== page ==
Sleater-Kinney are a definitive band of the late 90s. Often they’re lumped in with the ‘riot grrrl’ scene that served as a backdrop for their formation. However, Sleater-Kinney have always been musically inquisitive and unafraid to break moulds; not to be boxed in to any one scene or genre. Their album Dig Me Out is perhaps their most critically acclaimed. Released in 1997, it sold well for an underground indie-punk record and became a critical darling. It placed 13th in the Rolling Stone’s 2016 list of the greatest punk albums of all time. Nevertheless, in popular discourse on great 1990s records, Dig Me Out is largely forgotten in the shadows of Nirvana, Pearl Jam, Soundgarden, Oasis and Radiohead.
Dig Me Out was a turning point for the band as it launched them into a new phase of their career, garnering media and critical attention and cementing their place in every rock critic’s musical lexicon. Yet, they still remained underground heroes. Dig Me Out is the band’s 3rd album and the first appearance of drummer Janet Weiss, whose musical intelligence and muscular, primal drumming style helped to shape the band’s sound into what it is known for today. The record is their most melodic to date and is certainly one of their most personal records.
From the infectiously raucous and deceptively simple ‘Little Babies’ to indie-ballad ‘Jenny’ with its ambiguous, haunting lyrics, Dig Me Out is reflective and emotive, but doesn’t deliver its message to you on a platter. The exception to this, is perhaps ‘One More Hour’, a painfully vulnerable break up song written by Tucker following her break-up with bandmate Carrie Brownstein. In Brownstein’s autobiography Hunger Makes Me a Modern Girl, she described how the recording process of Dig Me Out was an uncomfortable but cathartic experience for them both. The song also contains one of Brownstein’s best guitar riffs to date, the kind that sticks in your head for the rest of the day.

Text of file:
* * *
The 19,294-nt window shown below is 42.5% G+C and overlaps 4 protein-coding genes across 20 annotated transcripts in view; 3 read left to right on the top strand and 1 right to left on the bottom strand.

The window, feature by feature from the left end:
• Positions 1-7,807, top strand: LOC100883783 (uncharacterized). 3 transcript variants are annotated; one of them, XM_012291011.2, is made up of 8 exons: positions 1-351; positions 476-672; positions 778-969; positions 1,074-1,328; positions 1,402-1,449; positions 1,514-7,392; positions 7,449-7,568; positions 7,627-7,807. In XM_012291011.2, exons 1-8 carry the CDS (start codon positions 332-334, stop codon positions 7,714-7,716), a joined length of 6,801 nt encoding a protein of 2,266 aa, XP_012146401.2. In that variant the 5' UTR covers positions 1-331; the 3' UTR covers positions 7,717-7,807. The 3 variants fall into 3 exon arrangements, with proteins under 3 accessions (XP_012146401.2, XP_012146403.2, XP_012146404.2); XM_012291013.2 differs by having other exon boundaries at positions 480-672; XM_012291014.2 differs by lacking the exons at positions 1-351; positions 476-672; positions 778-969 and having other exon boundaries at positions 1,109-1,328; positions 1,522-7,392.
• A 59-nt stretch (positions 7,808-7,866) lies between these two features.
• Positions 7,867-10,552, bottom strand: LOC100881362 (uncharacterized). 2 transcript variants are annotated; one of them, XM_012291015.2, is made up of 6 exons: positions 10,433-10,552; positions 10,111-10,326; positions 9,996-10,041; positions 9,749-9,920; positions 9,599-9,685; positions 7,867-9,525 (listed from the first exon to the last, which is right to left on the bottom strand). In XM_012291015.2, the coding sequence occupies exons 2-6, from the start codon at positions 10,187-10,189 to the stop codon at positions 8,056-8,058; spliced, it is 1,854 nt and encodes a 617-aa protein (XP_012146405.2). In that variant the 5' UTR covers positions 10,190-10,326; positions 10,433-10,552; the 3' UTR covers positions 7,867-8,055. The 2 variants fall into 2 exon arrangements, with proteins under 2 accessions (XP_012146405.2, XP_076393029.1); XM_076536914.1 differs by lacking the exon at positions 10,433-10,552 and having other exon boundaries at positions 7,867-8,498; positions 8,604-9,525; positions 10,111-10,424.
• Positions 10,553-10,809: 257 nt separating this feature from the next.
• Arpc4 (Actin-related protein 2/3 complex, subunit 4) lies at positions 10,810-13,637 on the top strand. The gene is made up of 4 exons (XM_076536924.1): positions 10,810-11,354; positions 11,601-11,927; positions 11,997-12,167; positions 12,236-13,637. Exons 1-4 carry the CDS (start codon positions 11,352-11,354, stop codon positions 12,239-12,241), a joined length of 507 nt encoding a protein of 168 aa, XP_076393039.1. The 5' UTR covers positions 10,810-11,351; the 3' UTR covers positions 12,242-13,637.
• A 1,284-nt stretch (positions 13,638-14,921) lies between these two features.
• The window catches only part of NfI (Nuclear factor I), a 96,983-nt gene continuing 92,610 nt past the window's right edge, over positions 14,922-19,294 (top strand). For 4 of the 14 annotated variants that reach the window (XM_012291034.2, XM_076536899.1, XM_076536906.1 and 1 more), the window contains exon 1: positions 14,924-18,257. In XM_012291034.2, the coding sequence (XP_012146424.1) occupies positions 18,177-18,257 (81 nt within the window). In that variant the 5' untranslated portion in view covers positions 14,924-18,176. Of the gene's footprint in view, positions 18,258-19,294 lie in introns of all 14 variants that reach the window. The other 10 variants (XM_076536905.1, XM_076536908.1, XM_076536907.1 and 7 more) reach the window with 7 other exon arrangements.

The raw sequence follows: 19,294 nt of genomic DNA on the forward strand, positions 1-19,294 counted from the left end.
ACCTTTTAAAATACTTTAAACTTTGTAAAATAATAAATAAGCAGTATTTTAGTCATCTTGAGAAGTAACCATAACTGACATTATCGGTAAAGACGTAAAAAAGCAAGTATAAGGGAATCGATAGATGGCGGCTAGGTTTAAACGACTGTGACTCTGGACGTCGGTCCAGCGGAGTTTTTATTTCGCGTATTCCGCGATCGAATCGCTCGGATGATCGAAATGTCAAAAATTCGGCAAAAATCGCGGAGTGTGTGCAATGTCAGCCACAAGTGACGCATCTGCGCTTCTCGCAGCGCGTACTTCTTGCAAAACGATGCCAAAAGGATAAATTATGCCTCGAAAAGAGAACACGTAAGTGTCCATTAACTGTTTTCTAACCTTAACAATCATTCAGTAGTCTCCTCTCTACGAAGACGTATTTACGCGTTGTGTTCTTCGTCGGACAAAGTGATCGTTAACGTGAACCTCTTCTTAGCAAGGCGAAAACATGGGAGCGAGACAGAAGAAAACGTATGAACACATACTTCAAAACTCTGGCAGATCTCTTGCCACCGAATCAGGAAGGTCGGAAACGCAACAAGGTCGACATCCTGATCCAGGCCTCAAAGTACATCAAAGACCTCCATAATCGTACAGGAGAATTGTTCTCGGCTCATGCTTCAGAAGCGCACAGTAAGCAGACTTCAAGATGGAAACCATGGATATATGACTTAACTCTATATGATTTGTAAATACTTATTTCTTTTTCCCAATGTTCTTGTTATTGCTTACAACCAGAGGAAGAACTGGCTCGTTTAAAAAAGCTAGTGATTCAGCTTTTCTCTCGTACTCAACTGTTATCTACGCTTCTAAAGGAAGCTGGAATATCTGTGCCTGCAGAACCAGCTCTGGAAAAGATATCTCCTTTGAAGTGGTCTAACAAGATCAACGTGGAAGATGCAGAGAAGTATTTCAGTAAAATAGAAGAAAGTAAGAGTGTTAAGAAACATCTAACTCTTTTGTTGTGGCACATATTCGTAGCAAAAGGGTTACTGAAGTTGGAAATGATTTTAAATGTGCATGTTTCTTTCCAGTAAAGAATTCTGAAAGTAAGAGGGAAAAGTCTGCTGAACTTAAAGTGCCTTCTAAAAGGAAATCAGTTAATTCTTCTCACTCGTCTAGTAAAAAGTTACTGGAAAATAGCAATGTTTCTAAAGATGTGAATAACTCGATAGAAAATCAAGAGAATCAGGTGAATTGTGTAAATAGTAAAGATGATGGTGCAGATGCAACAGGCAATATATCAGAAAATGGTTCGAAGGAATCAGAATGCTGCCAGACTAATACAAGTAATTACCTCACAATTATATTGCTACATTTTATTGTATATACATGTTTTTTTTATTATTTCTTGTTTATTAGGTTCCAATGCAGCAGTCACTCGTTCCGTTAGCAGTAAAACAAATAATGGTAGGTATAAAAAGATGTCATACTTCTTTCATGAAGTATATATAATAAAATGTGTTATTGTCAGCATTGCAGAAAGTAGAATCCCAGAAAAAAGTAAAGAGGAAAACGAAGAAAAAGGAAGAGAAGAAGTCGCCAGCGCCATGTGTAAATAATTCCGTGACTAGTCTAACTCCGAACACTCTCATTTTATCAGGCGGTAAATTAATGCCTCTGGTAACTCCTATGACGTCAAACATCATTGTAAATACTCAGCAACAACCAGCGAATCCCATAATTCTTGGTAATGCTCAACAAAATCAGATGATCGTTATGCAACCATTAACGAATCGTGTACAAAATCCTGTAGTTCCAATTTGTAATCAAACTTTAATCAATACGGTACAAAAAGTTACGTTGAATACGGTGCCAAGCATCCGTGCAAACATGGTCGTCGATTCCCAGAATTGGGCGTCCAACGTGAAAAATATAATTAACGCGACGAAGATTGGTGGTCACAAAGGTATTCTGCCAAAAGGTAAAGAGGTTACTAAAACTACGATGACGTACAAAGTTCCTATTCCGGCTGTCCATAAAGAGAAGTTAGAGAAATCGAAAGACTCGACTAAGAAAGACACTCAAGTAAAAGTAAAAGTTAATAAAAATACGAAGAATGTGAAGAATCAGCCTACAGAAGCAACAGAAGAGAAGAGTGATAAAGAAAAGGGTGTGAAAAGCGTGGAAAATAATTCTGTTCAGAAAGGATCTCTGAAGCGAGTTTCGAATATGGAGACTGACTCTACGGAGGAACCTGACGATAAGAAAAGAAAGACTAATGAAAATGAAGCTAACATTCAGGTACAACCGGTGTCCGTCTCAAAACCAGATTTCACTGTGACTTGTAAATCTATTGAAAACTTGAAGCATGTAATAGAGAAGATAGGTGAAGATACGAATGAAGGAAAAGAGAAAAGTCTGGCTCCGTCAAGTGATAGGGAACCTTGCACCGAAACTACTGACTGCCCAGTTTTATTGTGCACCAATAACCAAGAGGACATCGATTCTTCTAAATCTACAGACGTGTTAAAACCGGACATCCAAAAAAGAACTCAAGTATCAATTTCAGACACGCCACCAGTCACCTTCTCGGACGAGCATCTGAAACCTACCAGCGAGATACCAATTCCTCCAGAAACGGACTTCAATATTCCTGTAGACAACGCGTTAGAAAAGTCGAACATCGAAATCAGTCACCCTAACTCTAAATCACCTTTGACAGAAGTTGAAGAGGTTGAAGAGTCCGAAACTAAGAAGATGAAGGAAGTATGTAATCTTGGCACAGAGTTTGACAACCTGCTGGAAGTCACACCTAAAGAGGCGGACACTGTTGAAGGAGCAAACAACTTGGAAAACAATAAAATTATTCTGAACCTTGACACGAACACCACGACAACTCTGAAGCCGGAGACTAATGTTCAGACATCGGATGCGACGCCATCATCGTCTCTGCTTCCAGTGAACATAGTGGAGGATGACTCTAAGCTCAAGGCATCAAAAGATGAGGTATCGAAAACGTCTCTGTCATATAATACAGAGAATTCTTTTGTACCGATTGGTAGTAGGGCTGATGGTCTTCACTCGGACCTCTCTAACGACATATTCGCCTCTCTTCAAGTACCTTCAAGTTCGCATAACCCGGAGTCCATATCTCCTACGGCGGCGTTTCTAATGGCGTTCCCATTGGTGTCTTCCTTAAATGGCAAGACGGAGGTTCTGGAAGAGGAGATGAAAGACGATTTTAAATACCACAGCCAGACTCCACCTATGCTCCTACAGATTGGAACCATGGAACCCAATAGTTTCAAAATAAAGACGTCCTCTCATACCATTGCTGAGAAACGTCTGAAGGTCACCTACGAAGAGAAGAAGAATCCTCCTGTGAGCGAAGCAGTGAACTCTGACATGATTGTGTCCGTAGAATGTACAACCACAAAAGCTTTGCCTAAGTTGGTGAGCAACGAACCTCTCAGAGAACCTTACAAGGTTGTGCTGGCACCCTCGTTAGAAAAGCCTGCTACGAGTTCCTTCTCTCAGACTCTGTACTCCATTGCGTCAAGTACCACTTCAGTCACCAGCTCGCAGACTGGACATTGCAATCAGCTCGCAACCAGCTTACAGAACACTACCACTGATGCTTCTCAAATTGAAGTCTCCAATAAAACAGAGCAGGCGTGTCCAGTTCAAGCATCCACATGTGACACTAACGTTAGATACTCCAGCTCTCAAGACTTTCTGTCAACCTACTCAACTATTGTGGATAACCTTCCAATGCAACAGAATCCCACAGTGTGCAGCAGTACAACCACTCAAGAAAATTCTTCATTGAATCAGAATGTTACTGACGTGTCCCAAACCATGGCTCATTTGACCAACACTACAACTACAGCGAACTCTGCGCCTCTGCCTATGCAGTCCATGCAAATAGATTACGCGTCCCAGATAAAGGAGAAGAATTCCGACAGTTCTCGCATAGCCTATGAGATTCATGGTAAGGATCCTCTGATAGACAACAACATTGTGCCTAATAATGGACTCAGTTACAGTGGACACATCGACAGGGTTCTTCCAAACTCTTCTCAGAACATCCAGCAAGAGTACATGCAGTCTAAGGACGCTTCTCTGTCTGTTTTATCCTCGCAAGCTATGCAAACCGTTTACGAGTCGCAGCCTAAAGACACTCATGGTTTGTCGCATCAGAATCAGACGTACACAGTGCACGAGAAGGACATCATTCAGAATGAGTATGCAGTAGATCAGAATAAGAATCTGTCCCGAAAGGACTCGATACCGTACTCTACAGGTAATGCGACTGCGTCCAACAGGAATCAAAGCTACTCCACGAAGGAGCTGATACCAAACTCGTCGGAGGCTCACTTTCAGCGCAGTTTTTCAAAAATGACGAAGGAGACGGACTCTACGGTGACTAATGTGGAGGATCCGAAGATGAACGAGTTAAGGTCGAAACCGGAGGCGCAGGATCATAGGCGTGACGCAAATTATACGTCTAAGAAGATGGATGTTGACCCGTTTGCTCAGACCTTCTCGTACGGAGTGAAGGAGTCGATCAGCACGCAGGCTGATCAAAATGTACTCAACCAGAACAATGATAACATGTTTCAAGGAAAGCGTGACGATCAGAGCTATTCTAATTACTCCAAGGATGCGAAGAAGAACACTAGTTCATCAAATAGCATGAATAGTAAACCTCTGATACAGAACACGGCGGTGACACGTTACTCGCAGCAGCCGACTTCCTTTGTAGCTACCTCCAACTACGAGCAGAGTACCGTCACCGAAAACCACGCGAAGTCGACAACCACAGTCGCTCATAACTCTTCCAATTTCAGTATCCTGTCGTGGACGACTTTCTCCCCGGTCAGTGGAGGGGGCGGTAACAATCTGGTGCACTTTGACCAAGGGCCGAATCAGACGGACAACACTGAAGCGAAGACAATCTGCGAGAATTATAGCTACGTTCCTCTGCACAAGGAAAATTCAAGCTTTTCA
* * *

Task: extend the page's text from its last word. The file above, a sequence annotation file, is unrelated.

While other Sleater-Kinney records are laden with social and political commentary, this one deals mostly with love and loss. The back and forth dialogue between Tucker and Brownstein’s guitars and lively vocals teamed with the noticeable absence of bass guitar made them stand out in a year of rock dominated by masculine solo vocals and heavy bass riffs (think Foo Fighters’ Colour and the Shape or Deftones’ Around the Fur). The punchy dynamic that Sleater-Kinney perfected on Dig Me Out has influenced countless bands that came after like Grass Widow, Yeah Yeah Yeahs and The Kills. Yet, when asked about seminal or definitive 90s albums, rock critics aside, most people have completely overlooked this classic album.